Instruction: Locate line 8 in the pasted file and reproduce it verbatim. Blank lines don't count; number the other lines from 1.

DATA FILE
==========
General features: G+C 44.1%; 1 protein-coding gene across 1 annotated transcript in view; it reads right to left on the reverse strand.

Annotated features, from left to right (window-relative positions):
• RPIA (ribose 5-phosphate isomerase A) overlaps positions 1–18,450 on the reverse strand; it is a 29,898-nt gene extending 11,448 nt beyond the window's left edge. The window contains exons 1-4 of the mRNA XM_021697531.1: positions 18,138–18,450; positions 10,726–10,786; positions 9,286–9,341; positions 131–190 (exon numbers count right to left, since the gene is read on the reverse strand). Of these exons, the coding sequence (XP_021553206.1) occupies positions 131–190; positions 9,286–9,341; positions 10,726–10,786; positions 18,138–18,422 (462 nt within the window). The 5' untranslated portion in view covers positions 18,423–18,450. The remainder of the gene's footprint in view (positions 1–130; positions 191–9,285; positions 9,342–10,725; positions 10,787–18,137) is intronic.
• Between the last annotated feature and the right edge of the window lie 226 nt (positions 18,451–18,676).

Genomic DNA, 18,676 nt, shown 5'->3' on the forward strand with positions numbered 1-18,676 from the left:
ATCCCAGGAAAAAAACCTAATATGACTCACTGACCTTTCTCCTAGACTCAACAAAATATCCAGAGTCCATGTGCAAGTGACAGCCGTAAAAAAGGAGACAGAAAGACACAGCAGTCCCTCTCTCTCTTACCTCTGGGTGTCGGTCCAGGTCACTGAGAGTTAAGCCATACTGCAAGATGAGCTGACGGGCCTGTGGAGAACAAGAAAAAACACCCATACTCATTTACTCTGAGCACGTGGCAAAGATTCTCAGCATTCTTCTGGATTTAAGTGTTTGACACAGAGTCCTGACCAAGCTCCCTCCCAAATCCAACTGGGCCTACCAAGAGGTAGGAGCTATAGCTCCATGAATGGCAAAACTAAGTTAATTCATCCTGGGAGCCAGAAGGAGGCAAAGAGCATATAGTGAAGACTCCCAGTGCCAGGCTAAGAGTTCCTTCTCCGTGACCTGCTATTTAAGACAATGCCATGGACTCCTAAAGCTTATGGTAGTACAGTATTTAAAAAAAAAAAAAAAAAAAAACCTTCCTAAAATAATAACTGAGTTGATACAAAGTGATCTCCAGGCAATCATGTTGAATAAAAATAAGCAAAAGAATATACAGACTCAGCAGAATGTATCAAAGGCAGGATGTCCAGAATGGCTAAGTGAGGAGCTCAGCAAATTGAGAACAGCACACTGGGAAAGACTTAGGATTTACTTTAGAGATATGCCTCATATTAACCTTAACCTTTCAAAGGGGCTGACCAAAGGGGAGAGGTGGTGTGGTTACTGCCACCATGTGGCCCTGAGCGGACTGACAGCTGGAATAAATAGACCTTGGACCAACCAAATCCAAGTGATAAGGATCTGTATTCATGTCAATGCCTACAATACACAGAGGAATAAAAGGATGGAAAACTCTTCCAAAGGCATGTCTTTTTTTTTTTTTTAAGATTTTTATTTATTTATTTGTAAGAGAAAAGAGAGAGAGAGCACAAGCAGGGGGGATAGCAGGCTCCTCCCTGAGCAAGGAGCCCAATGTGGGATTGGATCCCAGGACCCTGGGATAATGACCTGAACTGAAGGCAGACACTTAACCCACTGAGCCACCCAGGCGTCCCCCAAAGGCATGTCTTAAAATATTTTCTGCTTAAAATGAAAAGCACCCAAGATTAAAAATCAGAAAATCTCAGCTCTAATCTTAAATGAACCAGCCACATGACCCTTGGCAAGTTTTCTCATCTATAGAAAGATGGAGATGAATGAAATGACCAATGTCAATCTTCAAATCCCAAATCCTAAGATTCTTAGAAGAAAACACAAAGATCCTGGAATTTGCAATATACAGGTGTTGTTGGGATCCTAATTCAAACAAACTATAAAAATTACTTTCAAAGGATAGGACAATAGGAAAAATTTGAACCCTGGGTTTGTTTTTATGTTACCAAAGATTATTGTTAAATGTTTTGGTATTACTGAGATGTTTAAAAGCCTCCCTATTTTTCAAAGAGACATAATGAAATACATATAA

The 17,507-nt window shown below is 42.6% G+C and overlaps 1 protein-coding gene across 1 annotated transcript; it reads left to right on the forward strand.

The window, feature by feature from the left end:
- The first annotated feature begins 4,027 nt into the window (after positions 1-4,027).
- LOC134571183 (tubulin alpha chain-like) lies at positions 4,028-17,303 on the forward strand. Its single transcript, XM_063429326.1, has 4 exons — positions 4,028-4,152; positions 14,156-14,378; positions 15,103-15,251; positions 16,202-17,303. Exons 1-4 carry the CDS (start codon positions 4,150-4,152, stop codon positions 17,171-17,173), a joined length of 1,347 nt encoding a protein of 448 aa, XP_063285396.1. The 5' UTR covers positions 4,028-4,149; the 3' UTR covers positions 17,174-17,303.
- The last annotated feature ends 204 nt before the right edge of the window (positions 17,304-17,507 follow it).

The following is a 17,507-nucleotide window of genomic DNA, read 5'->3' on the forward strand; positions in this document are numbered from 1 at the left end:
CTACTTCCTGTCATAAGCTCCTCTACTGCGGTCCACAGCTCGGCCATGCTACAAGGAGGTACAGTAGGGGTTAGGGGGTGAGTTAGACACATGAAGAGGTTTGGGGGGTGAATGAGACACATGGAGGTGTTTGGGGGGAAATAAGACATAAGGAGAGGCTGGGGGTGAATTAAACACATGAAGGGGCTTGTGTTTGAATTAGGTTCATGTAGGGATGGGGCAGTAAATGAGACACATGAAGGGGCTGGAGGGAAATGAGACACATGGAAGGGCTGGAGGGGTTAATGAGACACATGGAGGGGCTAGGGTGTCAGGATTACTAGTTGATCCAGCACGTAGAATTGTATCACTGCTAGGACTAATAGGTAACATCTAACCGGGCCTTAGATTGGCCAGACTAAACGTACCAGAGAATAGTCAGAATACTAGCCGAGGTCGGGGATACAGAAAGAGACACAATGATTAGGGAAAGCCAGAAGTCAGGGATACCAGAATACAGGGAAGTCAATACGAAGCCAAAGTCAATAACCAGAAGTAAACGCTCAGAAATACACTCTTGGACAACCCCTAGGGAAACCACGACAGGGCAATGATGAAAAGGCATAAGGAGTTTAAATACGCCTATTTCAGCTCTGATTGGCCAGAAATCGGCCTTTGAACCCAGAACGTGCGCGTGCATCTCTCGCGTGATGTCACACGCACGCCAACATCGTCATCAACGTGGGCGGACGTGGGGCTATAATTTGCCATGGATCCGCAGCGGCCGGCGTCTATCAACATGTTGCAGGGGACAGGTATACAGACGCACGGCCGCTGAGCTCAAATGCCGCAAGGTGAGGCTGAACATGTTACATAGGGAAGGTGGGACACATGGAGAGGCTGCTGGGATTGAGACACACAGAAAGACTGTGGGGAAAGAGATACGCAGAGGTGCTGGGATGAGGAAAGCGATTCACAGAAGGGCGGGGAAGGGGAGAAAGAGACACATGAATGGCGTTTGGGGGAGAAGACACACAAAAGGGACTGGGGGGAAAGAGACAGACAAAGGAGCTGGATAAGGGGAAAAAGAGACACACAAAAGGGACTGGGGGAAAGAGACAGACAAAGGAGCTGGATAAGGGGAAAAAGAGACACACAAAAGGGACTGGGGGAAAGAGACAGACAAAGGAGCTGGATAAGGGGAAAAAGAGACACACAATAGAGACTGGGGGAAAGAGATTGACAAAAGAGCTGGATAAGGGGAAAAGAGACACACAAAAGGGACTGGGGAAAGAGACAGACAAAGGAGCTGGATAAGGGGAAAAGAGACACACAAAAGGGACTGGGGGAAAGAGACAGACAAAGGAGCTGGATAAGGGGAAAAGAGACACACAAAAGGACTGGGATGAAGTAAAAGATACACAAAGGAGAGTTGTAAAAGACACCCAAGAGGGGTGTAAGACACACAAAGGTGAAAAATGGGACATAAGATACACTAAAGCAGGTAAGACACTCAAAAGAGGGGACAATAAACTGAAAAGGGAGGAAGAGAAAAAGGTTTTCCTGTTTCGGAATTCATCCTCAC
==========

The window, feature by feature from the left end: